The article reveals the importance of state financial regulation as one of the most important tools for economic growth and ensuring the competitiveness of industries and the economy of Ukraine. The studies of domestic and foreign scientists on the subject of research are analyzed in detail. The state of enterprises of the agricultural sector of Ukraine for the period 2013- 2020 has been determined. The study was carried out on the factors of providing agricultural producers with financial resources in terms of the size of the forms of management. The share of unprofitable enterprises in the industry for the same period is also analyzed. The achievements of the agricultural sector are described according to the statistical analysis of the state of socio-economic development of the regions in the period 2020-2021. The methodology for monitoring and evaluating the effectiveness of the implementation of the state regional policy in accordance with legislative regulations is described. This made it possible to establish that at the present stage, the financial regulation of the agricultural sector of Ukraine is carried out without proper scientific justification and, as a rule, responds slowly to the requirements of economic practice, especially in the context of deepening the penetration of global processes into the national economy. Approaches to the assessment of the competitive environment of the agrarian sector of Ukraine and the direction of its state regulation are proposed. Theoretical, methodological, and practical aspects of assessing the competitiveness of the sector are disclosed. The necessity and possibility of forming a competitive environment by fiscal policy measures, primarily budgetary regulation, is proved. The problems of forming a competitive environment in the context of the current crisis caused by the COVID-19 pandemic, the place of Ukraine in the world competitiveness ranking are identified, and methodological approaches to the development strategy are proposed. It is proved that the competitive strategy is based on the existing resources of the industry (material, financial and intellectual), the level of development of various forms of management, the structure of production, marketing, processing, the formation of value chains and a bilateral state-market regulator. The directions for improving the quality of the competitive environment, arising from the paradigm of innovative development of the agricultural sector, are summarized and provide for the stimulation of small business in niche and organic production and large-scale industrial production in terms of the main indicators of food security, as well as the development of land, financial, credit and resource markets and the formation of equal access to them all agricultural producers.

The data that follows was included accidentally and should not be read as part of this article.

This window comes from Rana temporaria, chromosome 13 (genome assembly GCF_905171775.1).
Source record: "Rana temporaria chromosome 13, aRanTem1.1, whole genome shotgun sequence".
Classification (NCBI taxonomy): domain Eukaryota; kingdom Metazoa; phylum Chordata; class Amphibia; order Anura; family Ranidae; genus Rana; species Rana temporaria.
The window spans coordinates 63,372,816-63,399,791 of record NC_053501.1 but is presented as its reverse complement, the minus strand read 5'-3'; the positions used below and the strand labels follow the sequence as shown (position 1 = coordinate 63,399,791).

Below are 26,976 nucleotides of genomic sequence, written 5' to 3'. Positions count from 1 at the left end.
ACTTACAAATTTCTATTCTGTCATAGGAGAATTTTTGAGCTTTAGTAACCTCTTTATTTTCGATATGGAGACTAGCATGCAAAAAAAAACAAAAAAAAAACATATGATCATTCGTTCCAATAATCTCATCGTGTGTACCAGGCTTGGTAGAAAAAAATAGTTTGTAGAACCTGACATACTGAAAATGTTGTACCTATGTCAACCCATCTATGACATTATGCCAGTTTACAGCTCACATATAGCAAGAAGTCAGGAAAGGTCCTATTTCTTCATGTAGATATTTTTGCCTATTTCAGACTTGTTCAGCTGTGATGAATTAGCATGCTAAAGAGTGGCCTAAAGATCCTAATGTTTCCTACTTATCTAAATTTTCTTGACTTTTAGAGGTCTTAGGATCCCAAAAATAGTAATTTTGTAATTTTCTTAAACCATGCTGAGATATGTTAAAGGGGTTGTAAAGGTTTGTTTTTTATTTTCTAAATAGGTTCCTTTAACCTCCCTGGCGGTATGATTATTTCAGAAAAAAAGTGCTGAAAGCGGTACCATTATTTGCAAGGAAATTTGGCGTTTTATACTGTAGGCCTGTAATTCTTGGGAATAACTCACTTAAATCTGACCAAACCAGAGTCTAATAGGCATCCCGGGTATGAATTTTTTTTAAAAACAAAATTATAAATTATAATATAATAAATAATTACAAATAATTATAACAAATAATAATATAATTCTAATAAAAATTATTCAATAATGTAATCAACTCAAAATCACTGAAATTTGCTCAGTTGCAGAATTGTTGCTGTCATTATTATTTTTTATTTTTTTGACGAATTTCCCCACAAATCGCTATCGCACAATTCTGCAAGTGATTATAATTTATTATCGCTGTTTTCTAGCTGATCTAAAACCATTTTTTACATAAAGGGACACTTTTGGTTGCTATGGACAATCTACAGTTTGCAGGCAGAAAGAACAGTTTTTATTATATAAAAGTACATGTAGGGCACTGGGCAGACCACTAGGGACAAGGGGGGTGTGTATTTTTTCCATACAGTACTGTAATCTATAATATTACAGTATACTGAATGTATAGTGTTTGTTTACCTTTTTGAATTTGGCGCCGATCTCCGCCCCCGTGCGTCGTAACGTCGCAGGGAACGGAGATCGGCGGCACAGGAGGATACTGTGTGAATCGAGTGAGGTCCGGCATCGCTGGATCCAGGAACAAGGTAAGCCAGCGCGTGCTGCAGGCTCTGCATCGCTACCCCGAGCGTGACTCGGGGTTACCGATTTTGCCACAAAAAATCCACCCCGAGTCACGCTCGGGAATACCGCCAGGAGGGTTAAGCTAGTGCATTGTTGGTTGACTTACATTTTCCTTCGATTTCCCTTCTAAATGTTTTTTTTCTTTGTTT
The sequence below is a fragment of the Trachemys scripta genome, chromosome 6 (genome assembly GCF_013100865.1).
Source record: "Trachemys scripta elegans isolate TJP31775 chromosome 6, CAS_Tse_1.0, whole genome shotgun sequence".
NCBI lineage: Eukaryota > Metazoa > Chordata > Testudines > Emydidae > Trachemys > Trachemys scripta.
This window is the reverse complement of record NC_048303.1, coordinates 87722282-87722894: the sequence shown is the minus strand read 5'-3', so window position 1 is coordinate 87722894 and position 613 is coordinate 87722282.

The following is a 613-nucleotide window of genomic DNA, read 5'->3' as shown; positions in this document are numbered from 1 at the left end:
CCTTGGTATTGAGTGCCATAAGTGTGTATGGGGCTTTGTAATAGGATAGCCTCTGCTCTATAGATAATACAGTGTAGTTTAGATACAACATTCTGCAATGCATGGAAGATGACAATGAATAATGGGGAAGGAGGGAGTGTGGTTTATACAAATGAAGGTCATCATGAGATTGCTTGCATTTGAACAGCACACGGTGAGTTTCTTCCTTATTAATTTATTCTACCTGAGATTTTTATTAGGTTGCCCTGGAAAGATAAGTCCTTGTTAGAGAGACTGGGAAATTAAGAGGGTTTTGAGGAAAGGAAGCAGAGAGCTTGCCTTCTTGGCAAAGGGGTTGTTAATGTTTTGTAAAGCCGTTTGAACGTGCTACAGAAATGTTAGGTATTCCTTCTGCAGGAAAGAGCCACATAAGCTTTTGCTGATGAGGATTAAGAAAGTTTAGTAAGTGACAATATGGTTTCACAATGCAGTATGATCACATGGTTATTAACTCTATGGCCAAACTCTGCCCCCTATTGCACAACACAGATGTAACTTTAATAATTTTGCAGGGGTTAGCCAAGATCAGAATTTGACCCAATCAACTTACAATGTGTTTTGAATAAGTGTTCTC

16.
Front Res Metr Anal ; 7: 976798, 2022.
Article in English | MEDLINE | ID: covidwho-2023018

ABSTRACT

We are not yet in the post-scarcity world that John Maynard Keynes famously envisioned, and vaccines have only recently allowed us to hope that a post-COVID-19 future may arrive soon. However, it is not too early to consider the impact of both on the traditional office, and on attempts to bring it back for reasons that may be socially harmful. One lesson of the pandemic is that many workers can be as-or even more-productive working from home, thanks chiefly to software such as Zoom, Microsoft Teams, and Slack, among others, which enable better collaboration across distances than was previously possible. At the turn of the century, we moved toward an economy in which important products were increasingly characterized by low marginal costs of production, such as pharmaceuticals and software. Over the past decade, we have seen fixed costs reduced in some situations-consider how Uber greatly eliminates the need for a central taxi dispatcher, and makes use of idle capital invested in personal vehicles. The traditional office represents a massive fixed cost for many industries; tech-driven work-from-home greatly reduces the need for this fixed cost. While software, Internet connectivity and the cloud are not free, preliminary estimates suggest that replacing traditional offices with work-from-home greatly lowers costs, creates economic efficiencies and, relatedly, reduces environmental harm. That said, the story of work-from-home is not one of unbridled optimism. Real estate firms and local governments are already trying to use law as a tool to return workers to the pre-pandemic traditional office. Various levels of government seek to return workers to physical offices, often motivated by declines in tax receipts. Attempts to bolster a return to the traditional office may raise fixed costs for firms and generate substantial avoidable environmental damage. This Chapter recommends competition advocacy to counterbalance state and local attempts to prevent the efficient disruption of the traditional office's fixed costs. Work-from-home represents an important step toward the post-scarcity world; but without a focus on what amounts to state-and-local protectionism in this sphere, we could wind up taking another step backwards.